Maggot knew the drill and was quickly at the furthest edge of the trucks. Slower, I accepted one twin’s pulling me by my rucksack straps to catch up, getting out of range of the men in blood- stained shop-coats, caps and gloves, standing in clouds of cigarette smoke around the entrance or trotting with sections of carcass over their shoulders toward the backs of their vehicles.

     It wasn’t The Twins who were hiding. It was a given that they feared no one, even such sour- faced, heavy- footed men as these. I understood from the way they took possession of me and Maggot, all four of us moving as one, that it was us being smuggled into this place. 

     As we emerged from the recesses and approached the fenced enclosure, one twin pushed me to my knees behind the pile of sandbags propping up one section of the metal barrier. I started to protest but then looked across at Maggot, grinning back from a similar position, eyes just above the rim of the bags. The Twins leaned on the barrier itself, chins on folded arms, and waited.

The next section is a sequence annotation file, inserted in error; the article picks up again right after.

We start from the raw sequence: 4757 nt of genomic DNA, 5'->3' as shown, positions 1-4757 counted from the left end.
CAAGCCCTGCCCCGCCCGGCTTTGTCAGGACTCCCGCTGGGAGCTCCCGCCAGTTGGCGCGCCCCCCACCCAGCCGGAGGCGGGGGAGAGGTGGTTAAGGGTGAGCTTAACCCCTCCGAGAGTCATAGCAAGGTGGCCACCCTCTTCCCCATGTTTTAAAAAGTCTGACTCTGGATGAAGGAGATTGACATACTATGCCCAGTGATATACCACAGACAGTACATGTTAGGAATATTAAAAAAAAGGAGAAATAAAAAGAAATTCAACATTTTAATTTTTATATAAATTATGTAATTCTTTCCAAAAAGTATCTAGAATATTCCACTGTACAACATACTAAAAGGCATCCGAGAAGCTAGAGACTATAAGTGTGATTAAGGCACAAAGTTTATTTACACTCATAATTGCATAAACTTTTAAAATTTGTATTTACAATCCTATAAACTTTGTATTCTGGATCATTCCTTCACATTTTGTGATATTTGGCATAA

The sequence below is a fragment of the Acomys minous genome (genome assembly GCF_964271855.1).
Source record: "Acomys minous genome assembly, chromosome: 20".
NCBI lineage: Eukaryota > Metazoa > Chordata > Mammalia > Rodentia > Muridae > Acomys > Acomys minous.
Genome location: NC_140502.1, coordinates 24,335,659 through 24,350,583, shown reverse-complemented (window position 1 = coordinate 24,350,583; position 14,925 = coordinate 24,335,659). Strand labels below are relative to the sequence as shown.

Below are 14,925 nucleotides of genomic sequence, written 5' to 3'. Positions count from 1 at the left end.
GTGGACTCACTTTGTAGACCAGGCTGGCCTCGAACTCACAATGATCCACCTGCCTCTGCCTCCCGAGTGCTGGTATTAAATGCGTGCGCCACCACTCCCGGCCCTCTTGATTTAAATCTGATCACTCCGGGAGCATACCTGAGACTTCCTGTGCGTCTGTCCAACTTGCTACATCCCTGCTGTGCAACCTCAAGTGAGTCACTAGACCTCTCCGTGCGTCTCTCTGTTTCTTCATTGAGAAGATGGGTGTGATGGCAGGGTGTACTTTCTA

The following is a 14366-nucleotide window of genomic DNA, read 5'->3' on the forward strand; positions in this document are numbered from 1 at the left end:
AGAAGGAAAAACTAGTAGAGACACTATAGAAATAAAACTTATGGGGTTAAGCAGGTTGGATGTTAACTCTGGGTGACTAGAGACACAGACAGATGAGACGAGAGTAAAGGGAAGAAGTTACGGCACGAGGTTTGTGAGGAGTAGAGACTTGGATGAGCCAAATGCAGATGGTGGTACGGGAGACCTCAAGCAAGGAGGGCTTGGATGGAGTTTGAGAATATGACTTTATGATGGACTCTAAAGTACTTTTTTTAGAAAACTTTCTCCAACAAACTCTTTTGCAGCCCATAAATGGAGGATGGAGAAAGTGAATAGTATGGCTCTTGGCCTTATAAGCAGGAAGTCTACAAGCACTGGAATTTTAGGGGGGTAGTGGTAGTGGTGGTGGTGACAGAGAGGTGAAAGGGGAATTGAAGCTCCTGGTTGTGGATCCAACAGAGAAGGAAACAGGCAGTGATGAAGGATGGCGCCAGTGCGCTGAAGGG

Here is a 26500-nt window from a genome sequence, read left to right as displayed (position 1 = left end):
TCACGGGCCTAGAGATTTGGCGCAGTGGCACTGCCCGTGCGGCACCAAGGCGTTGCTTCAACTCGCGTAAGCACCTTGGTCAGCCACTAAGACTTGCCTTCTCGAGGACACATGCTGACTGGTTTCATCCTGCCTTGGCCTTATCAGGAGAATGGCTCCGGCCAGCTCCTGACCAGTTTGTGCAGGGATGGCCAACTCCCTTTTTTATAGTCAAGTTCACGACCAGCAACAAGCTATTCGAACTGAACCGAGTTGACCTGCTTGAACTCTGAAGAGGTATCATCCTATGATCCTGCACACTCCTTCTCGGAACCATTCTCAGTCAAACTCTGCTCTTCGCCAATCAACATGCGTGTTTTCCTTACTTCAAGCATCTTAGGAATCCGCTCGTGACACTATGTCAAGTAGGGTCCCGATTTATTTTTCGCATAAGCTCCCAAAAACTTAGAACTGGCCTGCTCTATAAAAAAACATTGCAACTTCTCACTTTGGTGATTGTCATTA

Albert, it turned out, was the broken down Teddy Boy at the centre of this whole show. Jet black quiff and sideboards framing a puce-toned face that could, for all the wear and tear, have belonged to a third twin. But Albert’s every movement and gesture made him the Daddy there. His bare forearms and brow glistening with sweat as the other men struggled, dragging the harnessed animal forward as Albert directed and instructed, his arms stretched wide as if to receive an embrace, counter-pointing the demented bellowing of the heifer and its companions out back with a crooning baritone easy easy easy. It continued until he stepped forward and, roughly caressing the tufted hair between the ears of the trembling, constrained animal, murmured a short blessing.